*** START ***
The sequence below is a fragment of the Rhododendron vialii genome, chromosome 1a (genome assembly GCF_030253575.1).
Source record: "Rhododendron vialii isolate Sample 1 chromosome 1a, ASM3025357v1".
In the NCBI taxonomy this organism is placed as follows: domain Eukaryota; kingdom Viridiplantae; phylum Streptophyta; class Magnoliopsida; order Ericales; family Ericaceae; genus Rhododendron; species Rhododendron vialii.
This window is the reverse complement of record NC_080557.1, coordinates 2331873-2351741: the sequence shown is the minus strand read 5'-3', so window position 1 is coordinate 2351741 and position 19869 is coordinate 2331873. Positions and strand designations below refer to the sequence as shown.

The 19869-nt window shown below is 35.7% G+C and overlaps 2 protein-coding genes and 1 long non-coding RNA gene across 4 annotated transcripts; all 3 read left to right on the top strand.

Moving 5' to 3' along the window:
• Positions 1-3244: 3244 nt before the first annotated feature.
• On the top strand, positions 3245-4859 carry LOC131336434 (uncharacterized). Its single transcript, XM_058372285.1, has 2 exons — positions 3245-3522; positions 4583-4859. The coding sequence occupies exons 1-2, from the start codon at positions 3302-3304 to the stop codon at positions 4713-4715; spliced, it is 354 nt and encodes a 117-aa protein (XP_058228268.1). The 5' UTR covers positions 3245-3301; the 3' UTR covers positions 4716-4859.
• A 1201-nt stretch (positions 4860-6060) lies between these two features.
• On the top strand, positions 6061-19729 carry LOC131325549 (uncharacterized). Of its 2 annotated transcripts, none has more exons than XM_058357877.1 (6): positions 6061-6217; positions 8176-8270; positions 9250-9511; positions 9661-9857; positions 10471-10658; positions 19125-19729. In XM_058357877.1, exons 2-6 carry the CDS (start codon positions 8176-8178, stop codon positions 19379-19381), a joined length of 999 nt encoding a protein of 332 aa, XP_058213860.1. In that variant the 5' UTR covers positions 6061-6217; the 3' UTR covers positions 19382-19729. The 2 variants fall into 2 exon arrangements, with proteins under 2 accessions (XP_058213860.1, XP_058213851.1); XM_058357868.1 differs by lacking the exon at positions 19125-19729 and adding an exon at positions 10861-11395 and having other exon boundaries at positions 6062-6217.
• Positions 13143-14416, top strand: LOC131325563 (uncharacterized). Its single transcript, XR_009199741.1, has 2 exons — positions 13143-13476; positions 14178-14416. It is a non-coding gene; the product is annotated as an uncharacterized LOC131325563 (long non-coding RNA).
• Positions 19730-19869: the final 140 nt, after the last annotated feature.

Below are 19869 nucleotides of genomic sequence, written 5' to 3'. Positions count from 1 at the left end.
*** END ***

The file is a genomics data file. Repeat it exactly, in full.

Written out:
The sequence below is a fragment of the Rhododendron vialii genome, chromosome 1a (genome assembly GCF_030253575.1).
Source record: "Rhododendron vialii isolate Sample 1 chromosome 1a, ASM3025357v1".
In the NCBI taxonomy this organism is placed as follows: domain Eukaryota; kingdom Viridiplantae; phylum Streptophyta; class Magnoliopsida; order Ericales; family Ericaceae; genus Rhododendron; species Rhododendron vialii.
This window is the reverse complement of record NC_080557.1, coordinates 2331873-2351741: the sequence shown is the minus strand read 5'-3', so window position 1 is coordinate 2351741 and position 19869 is coordinate 2331873. Positions and strand designations below refer to the sequence as shown.

The 19869-nt window shown below is 35.7% G+C and overlaps 2 protein-coding genes and 1 long non-coding RNA gene across 4 annotated transcripts; all 3 read left to right on the top strand.

Moving 5' to 3' along the window:
• Positions 1-3244: 3244 nt before the first annotated feature.
• On the top strand, positions 3245-4859 carry LOC131336434 (uncharacterized). Its single transcript, XM_058372285.1, has 2 exons — positions 3245-3522; positions 4583-4859. The coding sequence occupies exons 1-2, from the start codon at positions 3302-3304 to the stop codon at positions 4713-4715; spliced, it is 354 nt and encodes a 117-aa protein (XP_058228268.1). The 5' UTR covers positions 3245-3301; the 3' UTR covers positions 4716-4859.
• A 1201-nt stretch (positions 4860-6060) lies between these two features.
• On the top strand, positions 6061-19729 carry LOC131325549 (uncharacterized). Of its 2 annotated transcripts, none has more exons than XM_058357877.1 (6): positions 6061-6217; positions 8176-8270; positions 9250-9511; positions 9661-9857; positions 10471-10658; positions 19125-19729. In XM_058357877.1, exons 2-6 carry the CDS (start codon positions 8176-8178, stop codon positions 19379-19381), a joined length of 999 nt encoding a protein of 332 aa, XP_058213860.1. In that variant the 5' UTR covers positions 6061-6217; the 3' UTR covers positions 19382-19729. The 2 variants fall into 2 exon arrangements, with proteins under 2 accessions (XP_058213860.1, XP_058213851.1); XM_058357868.1 differs by lacking the exon at positions 19125-19729 and adding an exon at positions 10861-11395 and having other exon boundaries at positions 6062-6217.
• Positions 13143-14416, top strand: LOC131325563 (uncharacterized). Its single transcript, XR_009199741.1, has 2 exons — positions 13143-13476; positions 14178-14416. It is a non-coding gene; the product is annotated as an uncharacterized LOC131325563 (long non-coding RNA).
• Positions 19730-19869: the final 140 nt, after the last annotated feature.

Below are 19869 nucleotides of genomic sequence, written 5' to 3'. Positions count from 1 at the left end.